To investigate the incidence and spectrum of neuroimaging findings and their prognostic role in hospitalized COVID-19 patients in New York City.
This is a retrospective cohort study of 3218 COVID-19 confirmed patients admitted to a major healthcare system (three hospitals) in New York City between March 1, 2020 and April 13, 2020. Clinical data were extracted from electronic medical records, and particularly data of all neurological symptoms were extracted from the imaging reports. Four neuroradiologists evaluated all neuroimaging studies for acute neuroimaging findings related to COVID-19.
14.1% of admitted COVID-19 patients had neuroimaging and this accounted for only 5.5% of the total imaging studies. Acute stroke was the most common finding on neuro-imaging, seen in 92.5% of patients with positive neuro-imaging studies, and present in 1.1% of hospitalized COVID-19 patients. Patients with acute large ischemic and hemorrhagic stroke had much higher mortality risk adjusted for age, BMI and hypertension compared to those COVID-19 patients without neuroimaging. (Odds Ratio 6.02 by LR; Hazard Ratio 2.28 by CRR).
Our study demonstrates acute stroke is the most common neuroimaging finding among hospitalized COVID-19 patients. Detection of an acute stroke is a strong prognostic marker of poor outcome. Our study also highlights the fact there is limited use of neuroimaging in these patients due to multiple logistical constraints.
This study describes the spectrum of acute neuroimaging findings in admitted COVID-19 patients evaluated in a large tertiary hospital system in NYC. The acute stroke incidence was 1.1% among all hospitalized COVID-19 patients. Our study also demonstrates that an acute stroke finding on neuroimaging is a strong prognostic marker of poor outcome. Only 5.4% of the total imaging examinations performed on COVID-19 patients were neuroimaging studies. Neuroimaging studies have tended to constitute a larger percentage of overall diagnostic imaging use in hospital admitted patients. However, COVID-19 being a pandemic associated primarily with pulmonary disease, has led to the chest being the predominant organ imaged. Neurological manifestations attributed to COVID-19 infection include headache, encephalopathy or delirium, stroke, and seizures. Our incidence of stroke as determined by neuroimaging findings is lower than 2.8% incidence found in patients admitted through an emergency department. A recent publication has also shown a decrease in the use of stroke imaging both in patients with severe strokes and in nonelderly patients who may have been at low risk for Covid-19 complications. Nonetheless, it may be difficult to obtain the true incidence of neurological manifestations related to COVID-19 due to the following factors. First, most neurologic complications, such as delirium, encephalopathy, inflammatory neuropathy and autonomic dysfunction, may or may not be associated with abnormalities on neuroimaging. The reported yield of neuroimaging for hospitalized patients with delirium ranges from 2.7% to 14.5% across studies. Second, strict patient isolation and need for extreme contact precautions and stringent infection control measures may have limited the ability to perform detailed neurological examinations and obtain neuroimaging especially MRI, which is the mainstay of acute stroke diagnosis. Moreover, critically ill, intubated patients are difficult to transport and image and hence may have been underdiagnosed. Finally, critically ill patients are often sedated, making it difficult to identify new neurologic complications. Hence, obtaining more expert neurology consultations, detailed neurological examinations and neuroimaging for early and accurate diagnosis of these often fatal neurological complications could improve our understanding of the disease and its neurological manifestations.Community acquired pneumonias are known to be associated with hypercoaguability. It is no surprise that emerging evidence shows that COVID-19 may also predispose patients to both venous and arterial thromboembolism due to diffuse intravascular coagulation, hypoxia, cytokine storm and immobilization . High D-dimer levels, a marker of inflammation, are known to be associated with poor outcome in COVID-19.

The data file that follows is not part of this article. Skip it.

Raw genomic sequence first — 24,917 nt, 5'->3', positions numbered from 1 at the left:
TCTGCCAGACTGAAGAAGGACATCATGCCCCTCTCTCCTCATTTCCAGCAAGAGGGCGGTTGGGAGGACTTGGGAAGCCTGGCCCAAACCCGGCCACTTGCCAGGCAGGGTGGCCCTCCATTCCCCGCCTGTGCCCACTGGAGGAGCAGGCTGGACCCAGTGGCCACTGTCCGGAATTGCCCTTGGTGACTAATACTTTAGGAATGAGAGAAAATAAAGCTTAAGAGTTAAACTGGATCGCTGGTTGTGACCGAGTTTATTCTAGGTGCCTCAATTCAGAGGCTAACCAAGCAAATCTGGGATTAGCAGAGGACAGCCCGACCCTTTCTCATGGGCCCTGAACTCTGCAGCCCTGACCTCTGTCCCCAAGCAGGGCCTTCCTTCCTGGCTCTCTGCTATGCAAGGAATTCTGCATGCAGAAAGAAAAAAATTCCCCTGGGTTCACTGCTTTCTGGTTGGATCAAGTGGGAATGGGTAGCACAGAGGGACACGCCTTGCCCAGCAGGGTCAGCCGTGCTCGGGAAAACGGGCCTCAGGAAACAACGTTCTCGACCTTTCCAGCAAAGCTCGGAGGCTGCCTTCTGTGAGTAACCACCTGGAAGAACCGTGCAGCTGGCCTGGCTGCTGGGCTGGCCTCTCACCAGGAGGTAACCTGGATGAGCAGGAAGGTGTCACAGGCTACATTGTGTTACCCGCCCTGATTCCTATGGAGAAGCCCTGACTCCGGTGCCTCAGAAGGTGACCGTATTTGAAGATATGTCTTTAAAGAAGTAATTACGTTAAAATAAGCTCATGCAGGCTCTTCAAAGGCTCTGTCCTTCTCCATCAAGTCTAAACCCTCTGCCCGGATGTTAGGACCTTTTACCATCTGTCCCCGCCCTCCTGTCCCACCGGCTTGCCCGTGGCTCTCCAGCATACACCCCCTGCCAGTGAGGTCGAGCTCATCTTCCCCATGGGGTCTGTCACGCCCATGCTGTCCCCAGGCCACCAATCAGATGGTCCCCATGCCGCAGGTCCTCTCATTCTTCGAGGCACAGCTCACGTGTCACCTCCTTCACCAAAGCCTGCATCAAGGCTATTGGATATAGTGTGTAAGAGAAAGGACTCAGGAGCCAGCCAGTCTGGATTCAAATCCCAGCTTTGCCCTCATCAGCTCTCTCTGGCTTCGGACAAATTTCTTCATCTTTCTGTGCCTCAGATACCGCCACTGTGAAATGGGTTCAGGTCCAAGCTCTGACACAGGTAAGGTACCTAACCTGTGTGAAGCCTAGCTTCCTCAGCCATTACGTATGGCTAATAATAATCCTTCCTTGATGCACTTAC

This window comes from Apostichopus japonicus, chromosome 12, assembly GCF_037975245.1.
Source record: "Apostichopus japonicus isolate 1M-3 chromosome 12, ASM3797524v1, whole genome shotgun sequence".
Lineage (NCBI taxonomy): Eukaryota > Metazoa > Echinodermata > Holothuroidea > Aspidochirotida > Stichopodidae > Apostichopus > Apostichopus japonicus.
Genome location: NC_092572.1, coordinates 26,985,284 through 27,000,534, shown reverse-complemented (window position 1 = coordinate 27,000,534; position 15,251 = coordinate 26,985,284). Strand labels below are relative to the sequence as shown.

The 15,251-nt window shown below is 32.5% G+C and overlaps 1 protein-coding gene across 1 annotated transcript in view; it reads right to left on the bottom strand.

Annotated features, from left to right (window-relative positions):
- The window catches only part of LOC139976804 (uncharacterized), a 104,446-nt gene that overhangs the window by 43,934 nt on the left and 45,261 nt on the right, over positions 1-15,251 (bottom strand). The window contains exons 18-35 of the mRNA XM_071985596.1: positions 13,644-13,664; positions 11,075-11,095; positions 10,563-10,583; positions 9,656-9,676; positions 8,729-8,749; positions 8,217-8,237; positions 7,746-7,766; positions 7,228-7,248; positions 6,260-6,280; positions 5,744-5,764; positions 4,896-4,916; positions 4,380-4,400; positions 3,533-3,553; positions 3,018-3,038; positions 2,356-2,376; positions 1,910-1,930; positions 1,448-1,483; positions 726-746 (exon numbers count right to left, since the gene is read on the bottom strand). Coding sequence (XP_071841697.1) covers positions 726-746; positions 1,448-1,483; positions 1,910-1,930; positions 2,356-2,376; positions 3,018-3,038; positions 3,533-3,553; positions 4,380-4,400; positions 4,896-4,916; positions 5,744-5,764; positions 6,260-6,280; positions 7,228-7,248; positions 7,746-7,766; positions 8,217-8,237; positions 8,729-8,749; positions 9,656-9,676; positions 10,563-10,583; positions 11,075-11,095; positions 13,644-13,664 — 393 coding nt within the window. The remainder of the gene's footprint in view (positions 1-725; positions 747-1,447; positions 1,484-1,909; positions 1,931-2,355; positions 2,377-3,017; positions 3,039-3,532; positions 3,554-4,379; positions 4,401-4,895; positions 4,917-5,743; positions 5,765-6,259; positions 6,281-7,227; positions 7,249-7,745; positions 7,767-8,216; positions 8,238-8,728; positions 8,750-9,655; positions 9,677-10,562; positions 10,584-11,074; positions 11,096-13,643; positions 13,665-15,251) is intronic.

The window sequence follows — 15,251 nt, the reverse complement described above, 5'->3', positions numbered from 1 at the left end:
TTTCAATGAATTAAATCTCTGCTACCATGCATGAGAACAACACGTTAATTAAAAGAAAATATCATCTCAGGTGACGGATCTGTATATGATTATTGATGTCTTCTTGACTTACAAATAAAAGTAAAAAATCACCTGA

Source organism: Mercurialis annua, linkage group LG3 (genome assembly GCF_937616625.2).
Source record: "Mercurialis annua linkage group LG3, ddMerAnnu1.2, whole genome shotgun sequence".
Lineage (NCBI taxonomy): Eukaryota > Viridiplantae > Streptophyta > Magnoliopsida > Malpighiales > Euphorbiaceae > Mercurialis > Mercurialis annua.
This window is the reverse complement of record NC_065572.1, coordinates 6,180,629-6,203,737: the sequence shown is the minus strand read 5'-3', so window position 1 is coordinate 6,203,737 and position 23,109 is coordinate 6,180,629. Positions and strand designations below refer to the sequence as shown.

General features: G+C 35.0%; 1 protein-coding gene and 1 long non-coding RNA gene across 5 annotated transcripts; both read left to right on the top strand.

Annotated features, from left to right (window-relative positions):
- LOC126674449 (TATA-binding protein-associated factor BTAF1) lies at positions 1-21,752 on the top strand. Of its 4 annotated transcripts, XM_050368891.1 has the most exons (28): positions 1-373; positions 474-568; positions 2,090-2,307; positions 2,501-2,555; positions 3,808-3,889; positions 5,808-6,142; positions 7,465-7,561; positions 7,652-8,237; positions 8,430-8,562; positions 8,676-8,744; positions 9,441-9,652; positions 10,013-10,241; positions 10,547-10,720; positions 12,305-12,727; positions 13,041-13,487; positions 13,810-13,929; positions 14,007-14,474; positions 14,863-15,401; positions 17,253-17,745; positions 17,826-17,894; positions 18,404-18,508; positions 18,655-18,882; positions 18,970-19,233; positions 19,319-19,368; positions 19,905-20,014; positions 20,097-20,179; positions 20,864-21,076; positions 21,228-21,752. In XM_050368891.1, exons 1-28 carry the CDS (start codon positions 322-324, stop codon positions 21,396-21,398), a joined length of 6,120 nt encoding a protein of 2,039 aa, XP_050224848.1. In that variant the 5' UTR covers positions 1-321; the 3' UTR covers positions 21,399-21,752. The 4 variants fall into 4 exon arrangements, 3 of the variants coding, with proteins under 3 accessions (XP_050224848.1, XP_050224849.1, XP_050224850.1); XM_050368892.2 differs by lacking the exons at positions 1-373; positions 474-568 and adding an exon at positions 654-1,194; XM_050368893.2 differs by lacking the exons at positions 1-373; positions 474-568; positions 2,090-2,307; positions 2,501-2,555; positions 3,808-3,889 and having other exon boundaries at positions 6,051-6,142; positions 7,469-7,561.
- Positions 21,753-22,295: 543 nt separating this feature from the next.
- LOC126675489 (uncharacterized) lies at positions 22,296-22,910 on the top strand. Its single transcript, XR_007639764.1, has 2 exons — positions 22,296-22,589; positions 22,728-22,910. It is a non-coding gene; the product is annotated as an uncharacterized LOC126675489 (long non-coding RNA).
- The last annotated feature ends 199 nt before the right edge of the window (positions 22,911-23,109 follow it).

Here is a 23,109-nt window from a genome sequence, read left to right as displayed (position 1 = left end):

Acute strokes seen in the current study are also likely related to thromboembolic disease and majority were present at the initial admission. Most importantly, our data demonstrates for the first time, that when a neuroimaging shows acute large ischemic stroke or hemorrhagic stroke in admitted COVID-19 patients, it is one of the strongest prognostic markers of poor outcome, even more than age and other previously reported co-morbidities such as hypertension and obesity. COVID-19 patients who have a large ischemic or hemorrhagic stroke on imaging have a 50% mortality in the current study.
In conclusion, our study demonstrates that acute stroke is the most common COVID-19 related neuroimaging finding and its incidence is 1.1% in hospitalized COVID-19 patients. The discovery of acute stroke by neuroimaging is a strong prognostic marker of poor outcome. Our study also highlights the fact there is restricted use of neuroimaging in COVID-19 patients due to multiple logistical constraints including the severity of their illness and the concern for spread of infection.
Reference & Source information: https://www.jns-journal.com/
Read More on: